Page:United States Reports, Volume 545.djvu/567

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516
KELO v. NEW LONDON

Thomas, J., dissenting

eral scheme of irrigation can be formed or carried into effect.” Bradley, supra, at 160–161. This is no statement of constitutional principle: Whatever the utility of irrigation districts or the merits of the Court’s view that another rule would be “impractical given the diverse and always evolving needs of society,” ante, at 479, the Constitution does not embody those policy preferences any more than it “enact[s] Mr. Herbert Spencer’s Social Statics,” Lochner v. New York, 198 U. S. 45, 75 (1905) (Holmes, J., dissenting); but see id., at 58–62 (Peckham, J., for the Court).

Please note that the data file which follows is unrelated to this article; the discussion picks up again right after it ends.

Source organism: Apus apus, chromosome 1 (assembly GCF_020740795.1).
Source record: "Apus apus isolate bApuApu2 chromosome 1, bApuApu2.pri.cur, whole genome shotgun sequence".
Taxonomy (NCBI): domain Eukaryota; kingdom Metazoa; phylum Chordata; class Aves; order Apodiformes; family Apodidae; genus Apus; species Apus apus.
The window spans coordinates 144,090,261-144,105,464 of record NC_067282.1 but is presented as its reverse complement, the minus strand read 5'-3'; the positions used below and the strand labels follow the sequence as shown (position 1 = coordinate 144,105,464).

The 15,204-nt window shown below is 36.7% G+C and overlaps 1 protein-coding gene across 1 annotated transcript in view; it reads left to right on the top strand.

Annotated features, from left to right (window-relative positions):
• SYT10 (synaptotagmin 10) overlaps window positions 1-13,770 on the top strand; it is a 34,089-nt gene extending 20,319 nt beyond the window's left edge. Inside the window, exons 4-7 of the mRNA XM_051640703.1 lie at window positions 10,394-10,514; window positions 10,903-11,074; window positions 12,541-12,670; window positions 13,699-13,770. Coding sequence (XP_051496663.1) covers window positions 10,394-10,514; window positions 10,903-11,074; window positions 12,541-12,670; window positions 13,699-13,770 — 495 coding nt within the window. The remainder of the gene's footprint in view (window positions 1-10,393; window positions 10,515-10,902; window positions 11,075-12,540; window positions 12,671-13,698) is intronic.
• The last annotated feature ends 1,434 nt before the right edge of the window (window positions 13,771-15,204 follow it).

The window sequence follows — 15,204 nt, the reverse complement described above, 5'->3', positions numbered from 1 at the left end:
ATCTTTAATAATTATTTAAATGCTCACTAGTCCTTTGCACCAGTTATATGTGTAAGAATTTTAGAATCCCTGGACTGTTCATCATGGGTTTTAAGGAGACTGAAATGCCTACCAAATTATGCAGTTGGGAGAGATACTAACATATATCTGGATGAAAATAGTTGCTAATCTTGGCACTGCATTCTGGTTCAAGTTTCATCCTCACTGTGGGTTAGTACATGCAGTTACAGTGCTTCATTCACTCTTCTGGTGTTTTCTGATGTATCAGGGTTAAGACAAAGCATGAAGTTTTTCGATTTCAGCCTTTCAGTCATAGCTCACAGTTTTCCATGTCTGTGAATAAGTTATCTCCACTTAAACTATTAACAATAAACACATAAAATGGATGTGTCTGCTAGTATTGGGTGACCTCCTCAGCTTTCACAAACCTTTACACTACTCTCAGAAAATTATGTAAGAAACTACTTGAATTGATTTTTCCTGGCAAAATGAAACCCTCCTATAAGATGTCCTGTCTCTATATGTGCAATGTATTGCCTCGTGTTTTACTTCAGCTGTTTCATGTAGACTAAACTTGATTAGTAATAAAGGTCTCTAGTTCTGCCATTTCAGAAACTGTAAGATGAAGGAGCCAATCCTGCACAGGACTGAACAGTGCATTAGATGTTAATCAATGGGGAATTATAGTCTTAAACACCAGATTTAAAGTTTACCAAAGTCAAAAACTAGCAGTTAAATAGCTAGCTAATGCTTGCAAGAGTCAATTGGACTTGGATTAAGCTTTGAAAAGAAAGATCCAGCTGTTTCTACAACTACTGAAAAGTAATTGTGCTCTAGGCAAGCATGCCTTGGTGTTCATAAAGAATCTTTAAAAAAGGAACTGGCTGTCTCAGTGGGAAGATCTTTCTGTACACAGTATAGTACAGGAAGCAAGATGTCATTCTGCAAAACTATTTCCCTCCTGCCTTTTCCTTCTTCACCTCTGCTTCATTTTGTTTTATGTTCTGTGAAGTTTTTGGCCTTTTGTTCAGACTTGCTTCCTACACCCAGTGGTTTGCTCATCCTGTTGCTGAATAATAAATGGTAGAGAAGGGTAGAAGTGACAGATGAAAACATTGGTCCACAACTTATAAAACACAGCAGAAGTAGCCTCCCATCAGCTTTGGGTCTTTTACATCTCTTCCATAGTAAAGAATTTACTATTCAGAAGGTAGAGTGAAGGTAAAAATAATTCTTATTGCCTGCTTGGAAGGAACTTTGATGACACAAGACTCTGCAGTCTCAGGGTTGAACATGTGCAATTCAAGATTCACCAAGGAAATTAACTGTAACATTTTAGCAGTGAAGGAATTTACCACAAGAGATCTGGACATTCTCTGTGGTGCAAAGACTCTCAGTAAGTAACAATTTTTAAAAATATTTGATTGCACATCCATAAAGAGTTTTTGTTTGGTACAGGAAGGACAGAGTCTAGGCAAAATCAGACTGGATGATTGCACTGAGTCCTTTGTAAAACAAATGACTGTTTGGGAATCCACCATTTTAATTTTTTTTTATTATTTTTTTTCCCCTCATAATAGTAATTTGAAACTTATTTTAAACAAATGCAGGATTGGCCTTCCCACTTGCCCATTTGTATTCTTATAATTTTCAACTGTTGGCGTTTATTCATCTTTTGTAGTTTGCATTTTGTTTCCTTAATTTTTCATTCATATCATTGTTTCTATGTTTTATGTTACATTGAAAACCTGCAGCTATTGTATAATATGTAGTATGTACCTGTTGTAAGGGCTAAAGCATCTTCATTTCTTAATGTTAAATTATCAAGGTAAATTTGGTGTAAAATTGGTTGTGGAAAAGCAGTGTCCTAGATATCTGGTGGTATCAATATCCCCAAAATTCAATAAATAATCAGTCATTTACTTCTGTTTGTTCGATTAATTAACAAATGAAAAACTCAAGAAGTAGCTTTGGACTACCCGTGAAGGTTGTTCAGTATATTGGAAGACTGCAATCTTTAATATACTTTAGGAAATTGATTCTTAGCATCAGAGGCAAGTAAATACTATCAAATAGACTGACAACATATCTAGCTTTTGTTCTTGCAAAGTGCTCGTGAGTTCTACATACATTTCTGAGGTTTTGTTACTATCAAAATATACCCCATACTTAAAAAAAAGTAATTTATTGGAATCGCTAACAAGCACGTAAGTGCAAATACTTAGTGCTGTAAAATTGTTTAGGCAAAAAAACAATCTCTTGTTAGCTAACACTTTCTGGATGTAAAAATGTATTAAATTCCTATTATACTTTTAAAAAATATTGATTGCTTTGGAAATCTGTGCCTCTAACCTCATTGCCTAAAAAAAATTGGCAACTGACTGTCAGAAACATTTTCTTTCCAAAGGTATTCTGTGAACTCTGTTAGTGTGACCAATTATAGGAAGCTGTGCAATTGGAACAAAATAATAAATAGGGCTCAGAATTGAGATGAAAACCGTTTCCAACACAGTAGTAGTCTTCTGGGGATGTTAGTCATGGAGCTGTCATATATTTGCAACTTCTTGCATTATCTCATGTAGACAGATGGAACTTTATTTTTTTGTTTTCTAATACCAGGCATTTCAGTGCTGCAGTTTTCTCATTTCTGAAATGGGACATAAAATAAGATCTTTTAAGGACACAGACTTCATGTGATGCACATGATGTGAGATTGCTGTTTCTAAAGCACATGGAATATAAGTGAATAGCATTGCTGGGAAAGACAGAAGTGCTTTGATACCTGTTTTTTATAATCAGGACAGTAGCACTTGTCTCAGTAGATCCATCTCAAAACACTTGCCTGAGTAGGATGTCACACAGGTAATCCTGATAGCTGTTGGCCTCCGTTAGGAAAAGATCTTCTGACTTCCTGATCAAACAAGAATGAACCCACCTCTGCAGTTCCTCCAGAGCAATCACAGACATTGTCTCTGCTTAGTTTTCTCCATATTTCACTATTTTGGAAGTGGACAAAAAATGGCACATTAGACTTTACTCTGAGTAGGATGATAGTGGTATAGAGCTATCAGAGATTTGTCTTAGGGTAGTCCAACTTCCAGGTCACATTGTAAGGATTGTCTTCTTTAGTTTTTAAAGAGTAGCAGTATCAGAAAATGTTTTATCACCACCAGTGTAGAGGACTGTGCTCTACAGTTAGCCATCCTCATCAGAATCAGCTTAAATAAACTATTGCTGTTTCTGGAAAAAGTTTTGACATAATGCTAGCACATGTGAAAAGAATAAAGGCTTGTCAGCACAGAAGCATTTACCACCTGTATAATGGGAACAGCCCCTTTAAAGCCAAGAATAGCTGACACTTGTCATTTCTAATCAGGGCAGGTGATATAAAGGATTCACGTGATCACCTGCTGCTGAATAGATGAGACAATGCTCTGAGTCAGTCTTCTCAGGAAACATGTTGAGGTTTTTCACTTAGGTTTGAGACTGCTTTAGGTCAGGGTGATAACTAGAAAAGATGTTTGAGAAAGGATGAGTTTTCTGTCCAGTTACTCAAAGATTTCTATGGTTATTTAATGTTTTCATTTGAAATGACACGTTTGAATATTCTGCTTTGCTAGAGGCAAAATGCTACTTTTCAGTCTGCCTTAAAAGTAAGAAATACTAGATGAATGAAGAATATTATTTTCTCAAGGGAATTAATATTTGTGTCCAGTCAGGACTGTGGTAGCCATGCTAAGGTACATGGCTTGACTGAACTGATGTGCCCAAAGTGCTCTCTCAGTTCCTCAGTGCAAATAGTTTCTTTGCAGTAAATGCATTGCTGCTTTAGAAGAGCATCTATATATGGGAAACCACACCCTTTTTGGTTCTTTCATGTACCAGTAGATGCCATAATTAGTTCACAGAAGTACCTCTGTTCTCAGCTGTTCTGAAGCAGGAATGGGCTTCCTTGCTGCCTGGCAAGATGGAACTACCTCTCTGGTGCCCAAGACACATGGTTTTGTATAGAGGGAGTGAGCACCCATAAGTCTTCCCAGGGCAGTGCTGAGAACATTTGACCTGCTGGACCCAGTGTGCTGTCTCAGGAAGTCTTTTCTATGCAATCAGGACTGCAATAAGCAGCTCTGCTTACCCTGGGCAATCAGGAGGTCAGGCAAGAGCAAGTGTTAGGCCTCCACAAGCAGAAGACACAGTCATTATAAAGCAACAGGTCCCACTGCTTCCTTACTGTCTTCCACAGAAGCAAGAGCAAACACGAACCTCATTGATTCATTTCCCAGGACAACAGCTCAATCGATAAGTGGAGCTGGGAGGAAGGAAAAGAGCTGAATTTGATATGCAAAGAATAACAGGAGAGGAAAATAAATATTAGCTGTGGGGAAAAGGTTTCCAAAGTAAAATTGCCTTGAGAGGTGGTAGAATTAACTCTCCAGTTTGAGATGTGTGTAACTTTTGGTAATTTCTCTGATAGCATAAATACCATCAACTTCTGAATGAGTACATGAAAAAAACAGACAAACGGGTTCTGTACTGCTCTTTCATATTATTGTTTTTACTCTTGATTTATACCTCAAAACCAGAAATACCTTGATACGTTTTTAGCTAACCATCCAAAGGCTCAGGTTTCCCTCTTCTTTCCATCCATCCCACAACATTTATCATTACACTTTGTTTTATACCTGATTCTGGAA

This Court’s cases followed Bradley’s test with little analysis. In Clark v. Nash, 198 U. S. 361 (1905) (Peckham, J., for the Court), this Court relied on little more than a citation to Bradley in upholding another condemnation for the purpose of laying an irrigation ditch. 198 U. S., at 369–370. As in Bradley, use of the “public purpose” test was unnecessary to the result the Court reached. The government condemned the irrigation ditch for the purpose of ensuring access to water in which “[o]ther land owners adjoining the defendant in error . . . might share,” 198 U. S., at 370, and therefore Clark also involved a condemnation for the purpose of ensuring access to a resource to which similarly situated members of the public had a legal right of access. Likewise, in Strickley v. Highland Boy Gold Mining Co., 200 U. S. 527 (1906), the Court upheld a condemnation establishing an aerial right-of-way for a bucket line operated by a mining company, relying on little more than Clark, see Strickley, supra, at 531. This case, too, could have been disposed of on the narrower ground that “the plaintiff [was] a carrier for itself and others,” 200 U. S., at 531–532, and therefore that the bucket line was legally open to the public. Instead, the Court unnecessarily rested its decision on the “inadequacy of use by the general public as a universal test.” Id., at 531. This Court’s cases quickly incorporated the public purpose stand ard set forth in Clark and Strickley by barren citation. See,